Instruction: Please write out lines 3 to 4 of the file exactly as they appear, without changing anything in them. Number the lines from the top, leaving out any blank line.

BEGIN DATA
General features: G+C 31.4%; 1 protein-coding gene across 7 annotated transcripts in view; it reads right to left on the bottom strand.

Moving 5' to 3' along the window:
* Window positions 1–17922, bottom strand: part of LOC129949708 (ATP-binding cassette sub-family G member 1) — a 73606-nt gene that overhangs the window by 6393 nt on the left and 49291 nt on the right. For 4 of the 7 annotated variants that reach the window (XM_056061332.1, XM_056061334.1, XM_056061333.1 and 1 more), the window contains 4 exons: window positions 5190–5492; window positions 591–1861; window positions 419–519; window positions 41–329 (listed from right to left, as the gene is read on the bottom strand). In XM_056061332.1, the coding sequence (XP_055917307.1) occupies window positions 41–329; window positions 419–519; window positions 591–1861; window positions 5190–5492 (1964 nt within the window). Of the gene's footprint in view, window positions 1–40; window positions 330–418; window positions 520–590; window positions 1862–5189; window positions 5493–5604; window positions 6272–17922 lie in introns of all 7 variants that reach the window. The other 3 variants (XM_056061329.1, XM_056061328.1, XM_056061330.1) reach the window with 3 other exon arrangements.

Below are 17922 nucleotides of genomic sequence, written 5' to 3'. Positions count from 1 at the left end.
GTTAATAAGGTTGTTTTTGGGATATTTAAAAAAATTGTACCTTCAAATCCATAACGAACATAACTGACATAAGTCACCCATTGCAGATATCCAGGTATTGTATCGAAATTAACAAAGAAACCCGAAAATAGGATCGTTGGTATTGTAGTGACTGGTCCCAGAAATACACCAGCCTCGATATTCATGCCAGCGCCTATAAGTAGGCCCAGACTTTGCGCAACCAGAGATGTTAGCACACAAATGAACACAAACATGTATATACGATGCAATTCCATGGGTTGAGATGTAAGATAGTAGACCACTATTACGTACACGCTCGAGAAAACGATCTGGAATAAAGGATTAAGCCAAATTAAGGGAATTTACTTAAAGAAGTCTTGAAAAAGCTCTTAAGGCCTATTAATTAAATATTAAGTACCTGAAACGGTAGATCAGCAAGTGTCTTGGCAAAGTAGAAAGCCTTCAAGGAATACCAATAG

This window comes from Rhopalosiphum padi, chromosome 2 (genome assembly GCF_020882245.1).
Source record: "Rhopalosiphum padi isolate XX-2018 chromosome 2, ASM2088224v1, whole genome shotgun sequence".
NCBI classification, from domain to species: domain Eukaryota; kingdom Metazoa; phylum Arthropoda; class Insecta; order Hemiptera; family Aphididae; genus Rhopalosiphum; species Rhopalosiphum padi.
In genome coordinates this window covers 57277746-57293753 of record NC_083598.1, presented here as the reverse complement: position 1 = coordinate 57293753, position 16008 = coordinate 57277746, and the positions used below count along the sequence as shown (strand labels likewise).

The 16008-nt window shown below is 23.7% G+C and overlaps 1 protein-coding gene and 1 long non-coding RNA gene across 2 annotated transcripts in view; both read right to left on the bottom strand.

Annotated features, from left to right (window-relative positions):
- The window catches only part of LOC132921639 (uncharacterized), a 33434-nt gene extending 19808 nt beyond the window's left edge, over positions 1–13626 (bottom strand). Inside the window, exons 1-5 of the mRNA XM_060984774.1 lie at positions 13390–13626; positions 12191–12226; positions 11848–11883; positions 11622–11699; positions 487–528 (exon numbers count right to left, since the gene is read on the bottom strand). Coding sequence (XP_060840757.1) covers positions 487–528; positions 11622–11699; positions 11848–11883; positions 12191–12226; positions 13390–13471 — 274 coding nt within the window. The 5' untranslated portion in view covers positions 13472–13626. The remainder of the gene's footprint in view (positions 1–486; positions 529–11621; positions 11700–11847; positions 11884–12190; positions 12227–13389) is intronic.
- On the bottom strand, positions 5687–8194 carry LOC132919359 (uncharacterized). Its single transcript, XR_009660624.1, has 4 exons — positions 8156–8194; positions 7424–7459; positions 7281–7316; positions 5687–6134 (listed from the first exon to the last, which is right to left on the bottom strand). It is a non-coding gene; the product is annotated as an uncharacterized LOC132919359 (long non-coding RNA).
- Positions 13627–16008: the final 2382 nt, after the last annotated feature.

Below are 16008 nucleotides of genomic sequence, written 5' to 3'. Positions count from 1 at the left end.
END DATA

* Window positions 1–17922, bottom strand: part of LOC129949708 (ATP-binding cassette sub-family G member 1) — a 73606-nt gene that overhangs the window by 6393 nt on the left and 49291 nt on the right. For 4 of the 7 annotated variants that reach the window (XM_056061332.1, XM_056061334.1, XM_056061333.1 and 1 more), the window contains 4 exons: window positions 5190–5492; window positions 591–1861; window positions 419–519; window positions 41–329 (listed from right to left, as the gene is read on the bottom strand). In XM_056061332.1, the coding sequence (XP_055917307.1) occupies window positions 41–329; window positions 419–519; window positions 591–1861; window positions 5190–5492 (1964 nt within the window). Of the gene's footprint in view, window positions 1–40; window positions 330–418; window positions 520–590; window positions 1862–5189; window positions 5493–5604; window positions 6272–17922 lie in introns of all 7 variants that reach the window. The other 3 variants (XM_056061329.1, XM_056061328.1, XM_056061330.1) reach the window with 3 other exon arrangements.

Below are 17922 nucleotides of genomic sequence, written 5' to 3'. Positions count from 1 at the left end.